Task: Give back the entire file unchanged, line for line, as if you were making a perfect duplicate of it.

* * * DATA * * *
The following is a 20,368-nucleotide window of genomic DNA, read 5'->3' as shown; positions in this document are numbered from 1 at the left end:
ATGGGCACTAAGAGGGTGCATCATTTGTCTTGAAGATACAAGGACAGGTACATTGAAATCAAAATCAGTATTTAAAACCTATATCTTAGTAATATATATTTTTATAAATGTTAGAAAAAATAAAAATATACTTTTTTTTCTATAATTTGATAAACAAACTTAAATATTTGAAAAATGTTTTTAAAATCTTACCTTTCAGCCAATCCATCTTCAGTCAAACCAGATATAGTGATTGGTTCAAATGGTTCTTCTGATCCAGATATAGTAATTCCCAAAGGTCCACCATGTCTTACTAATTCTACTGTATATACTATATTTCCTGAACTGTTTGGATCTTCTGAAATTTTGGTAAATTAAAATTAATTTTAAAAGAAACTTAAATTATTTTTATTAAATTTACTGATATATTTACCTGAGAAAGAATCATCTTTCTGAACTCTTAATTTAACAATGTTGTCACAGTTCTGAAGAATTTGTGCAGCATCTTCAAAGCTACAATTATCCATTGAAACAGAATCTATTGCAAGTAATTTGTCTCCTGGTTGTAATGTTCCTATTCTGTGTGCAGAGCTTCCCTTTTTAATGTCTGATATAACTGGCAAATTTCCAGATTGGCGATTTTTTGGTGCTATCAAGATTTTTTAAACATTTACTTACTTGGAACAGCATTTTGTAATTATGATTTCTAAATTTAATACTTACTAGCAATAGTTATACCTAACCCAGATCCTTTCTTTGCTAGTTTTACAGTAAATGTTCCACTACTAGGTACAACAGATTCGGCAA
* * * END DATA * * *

The following is a 20,368-nucleotide window of genomic DNA, read 5'->3' as shown; positions in this document are numbered from 1 at the left end:
ATGGGCACTAAGAGGGTGCATCATTTGTCTTGAAGATACAAGGACAGGTACATTGAAATCAAAATCAGTATTTAAAACCTATATCTTAGTAATATATATTTTTATAAATGTTAGAAAAAATAAAAATATACTTTTTTTTCTATAATTTGATAAACAAACTTAAATATTTGAAAAATGTTTTTAAAATCTTACCTTTCAGCCAATCCATCTTCAGTCAAACCAGATATAGTGATTGGTTCAAATGGTTCTTCTGATCCAGATATAGTAATTCCCAAAGGTCCACCATGTCTTACTAATTCTACTGTATATACTATATTTCCTGAACTGTTTGGATCTTCTGAAATTTTGGTAAATTAAAATTAATTTTAAAAGAAACTTAAATTATTTTTATTAAATTTACTGATATATTTACCTGAGAAAGAATCATCTTTCTGAACTCTTAATTTAACAATGTTGTCACAGTTCTGAAGAATTTGTGCAGCATCTTCAAAGCTACAATTATCCATTGAAACAGAATCTATTGCAAGTAATTTGTCTCCTGGTTGTAATGTTCCTATTCTGTGTGCAGAGCTTCCCTTTTTAATGTCTGATATAACTGGCAAATTTCCAGATTGGCGATTTTTTGGTGCTATCAAGATTTTTTAAACATTTACTTACTTGGAACAGCATTTTGTAATTATGATTTCTAAATTTAATACTTACTAGCAATAGTTATACCTAACCCAGATCCTTTCTTTGCTAGTTTTACAGTAAATGTTCCACTACTAGGTACAACAGATTCGGCAA